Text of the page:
Growing Software as opposed to Building Software
The Law of Demeter (LoD) or principle of least knowledge is a design guideline for developing software, particularly object-oriented programs. In its general form, the LoD is a specific case of loose coupling. The guideline was proposed at Northeastern University towards the end of 1987, and can be succinctly summarized in each of the following ways:
- Each unit should have only limited knowledge about other units: only units "closely" related to the current unit.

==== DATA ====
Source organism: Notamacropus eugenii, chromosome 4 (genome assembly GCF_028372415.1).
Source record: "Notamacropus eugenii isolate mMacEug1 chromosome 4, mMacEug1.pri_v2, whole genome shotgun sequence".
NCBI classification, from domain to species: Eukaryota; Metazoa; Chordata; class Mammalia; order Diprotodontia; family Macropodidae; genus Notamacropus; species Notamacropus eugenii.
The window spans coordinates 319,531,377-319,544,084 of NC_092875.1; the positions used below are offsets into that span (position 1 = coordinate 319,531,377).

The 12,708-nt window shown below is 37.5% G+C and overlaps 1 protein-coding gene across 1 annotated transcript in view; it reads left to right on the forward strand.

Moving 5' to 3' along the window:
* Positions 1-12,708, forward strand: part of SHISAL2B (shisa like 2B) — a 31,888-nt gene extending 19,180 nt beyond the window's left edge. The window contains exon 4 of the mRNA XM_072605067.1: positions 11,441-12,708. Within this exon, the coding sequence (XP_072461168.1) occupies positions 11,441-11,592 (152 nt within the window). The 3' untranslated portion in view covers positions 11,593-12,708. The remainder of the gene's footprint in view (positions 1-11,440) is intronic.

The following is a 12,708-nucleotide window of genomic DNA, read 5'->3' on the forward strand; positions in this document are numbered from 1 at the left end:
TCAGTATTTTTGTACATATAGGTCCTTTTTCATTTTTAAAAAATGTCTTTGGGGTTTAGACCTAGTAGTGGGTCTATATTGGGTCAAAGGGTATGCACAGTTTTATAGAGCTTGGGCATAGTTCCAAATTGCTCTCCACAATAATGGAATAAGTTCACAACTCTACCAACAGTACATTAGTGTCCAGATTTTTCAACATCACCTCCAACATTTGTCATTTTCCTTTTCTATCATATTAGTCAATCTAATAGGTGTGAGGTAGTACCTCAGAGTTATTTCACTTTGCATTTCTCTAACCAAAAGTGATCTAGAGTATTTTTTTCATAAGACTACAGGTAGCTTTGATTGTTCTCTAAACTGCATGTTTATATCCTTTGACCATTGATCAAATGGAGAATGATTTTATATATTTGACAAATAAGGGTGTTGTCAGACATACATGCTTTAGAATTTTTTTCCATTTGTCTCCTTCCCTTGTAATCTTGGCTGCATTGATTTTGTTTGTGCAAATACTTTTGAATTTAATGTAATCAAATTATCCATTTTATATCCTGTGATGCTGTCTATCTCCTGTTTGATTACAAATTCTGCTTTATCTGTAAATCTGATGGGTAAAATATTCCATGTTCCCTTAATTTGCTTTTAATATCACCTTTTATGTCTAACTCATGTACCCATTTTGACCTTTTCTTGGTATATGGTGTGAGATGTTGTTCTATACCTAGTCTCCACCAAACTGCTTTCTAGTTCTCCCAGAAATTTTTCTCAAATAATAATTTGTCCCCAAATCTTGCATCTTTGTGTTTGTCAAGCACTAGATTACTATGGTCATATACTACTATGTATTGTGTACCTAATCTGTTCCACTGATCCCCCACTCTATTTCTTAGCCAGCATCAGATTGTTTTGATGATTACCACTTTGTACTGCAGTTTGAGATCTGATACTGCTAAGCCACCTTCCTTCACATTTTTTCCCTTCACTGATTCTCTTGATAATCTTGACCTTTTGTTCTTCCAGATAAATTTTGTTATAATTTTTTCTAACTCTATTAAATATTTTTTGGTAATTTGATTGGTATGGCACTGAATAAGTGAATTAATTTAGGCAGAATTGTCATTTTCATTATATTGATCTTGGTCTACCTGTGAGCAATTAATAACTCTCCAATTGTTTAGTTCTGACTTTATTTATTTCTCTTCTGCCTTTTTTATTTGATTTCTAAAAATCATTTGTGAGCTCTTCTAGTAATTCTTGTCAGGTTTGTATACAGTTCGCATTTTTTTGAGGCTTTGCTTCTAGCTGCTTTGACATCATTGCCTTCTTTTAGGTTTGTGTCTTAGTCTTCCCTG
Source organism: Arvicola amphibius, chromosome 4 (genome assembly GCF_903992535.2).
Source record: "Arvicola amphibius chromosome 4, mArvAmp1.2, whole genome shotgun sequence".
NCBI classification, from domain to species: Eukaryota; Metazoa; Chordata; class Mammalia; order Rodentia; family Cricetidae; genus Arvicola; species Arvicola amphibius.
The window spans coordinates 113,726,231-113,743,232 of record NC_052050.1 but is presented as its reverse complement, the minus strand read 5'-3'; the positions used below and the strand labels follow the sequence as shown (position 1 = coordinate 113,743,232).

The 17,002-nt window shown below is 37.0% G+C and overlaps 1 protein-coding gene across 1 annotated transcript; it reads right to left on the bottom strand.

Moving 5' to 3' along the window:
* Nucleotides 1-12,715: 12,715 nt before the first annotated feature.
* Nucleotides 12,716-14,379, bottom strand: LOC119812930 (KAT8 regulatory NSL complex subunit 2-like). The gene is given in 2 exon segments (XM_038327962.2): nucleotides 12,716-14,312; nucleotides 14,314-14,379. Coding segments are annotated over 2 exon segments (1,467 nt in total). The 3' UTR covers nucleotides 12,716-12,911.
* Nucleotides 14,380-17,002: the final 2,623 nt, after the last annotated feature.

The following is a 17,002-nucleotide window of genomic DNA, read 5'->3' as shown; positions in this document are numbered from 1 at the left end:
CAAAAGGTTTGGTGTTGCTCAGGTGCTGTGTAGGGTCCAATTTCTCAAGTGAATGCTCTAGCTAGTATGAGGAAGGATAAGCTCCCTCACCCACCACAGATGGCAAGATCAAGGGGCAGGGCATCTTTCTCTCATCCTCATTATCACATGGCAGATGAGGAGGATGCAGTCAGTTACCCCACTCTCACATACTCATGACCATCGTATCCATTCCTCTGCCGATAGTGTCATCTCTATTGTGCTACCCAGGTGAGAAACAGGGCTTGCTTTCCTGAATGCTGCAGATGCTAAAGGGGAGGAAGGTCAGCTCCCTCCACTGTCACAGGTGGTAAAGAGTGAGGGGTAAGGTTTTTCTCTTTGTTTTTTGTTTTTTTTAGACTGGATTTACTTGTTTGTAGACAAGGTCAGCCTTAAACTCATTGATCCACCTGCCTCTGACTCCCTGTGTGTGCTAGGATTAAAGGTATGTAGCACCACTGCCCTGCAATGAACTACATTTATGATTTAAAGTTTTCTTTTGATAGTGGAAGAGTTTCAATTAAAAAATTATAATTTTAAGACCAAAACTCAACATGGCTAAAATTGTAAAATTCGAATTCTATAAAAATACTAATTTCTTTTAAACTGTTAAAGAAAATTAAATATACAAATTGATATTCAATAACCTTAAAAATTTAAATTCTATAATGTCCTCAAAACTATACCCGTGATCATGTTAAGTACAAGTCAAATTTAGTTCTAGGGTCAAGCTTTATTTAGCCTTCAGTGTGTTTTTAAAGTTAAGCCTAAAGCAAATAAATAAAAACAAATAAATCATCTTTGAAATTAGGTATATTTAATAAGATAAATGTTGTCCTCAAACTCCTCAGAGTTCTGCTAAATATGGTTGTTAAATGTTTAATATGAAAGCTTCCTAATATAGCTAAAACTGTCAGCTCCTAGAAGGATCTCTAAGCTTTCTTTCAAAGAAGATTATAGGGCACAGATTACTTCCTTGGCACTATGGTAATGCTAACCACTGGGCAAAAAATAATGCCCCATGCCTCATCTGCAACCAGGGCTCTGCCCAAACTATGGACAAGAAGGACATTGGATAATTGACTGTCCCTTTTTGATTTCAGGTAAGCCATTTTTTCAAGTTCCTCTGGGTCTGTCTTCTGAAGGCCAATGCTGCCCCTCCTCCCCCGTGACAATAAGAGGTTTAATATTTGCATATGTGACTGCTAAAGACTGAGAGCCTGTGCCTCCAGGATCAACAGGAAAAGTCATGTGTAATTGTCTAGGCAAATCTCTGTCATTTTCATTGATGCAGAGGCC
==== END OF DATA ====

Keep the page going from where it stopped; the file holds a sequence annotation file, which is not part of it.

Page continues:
- Each unit should only talk to its friends; don't talk to strangers.
- Only talk to your immediate friends.
The fundamental notion is that a given object should assume as little as possible about the structure or properties of anything else (including its subcomponents), in accordance with the principle of "information hiding".
It is so named for its origin in the Demeter Project, an adaptive programming and aspect-oriented programming effort. The project was named in honor of Demeter, “distribution-mother” and the Greek goddess of agriculture, to signify a bottom-up philosophy of programming which is also embodied in the law itself.
Conclusion: LoD is a good reminder how to keep software "soft".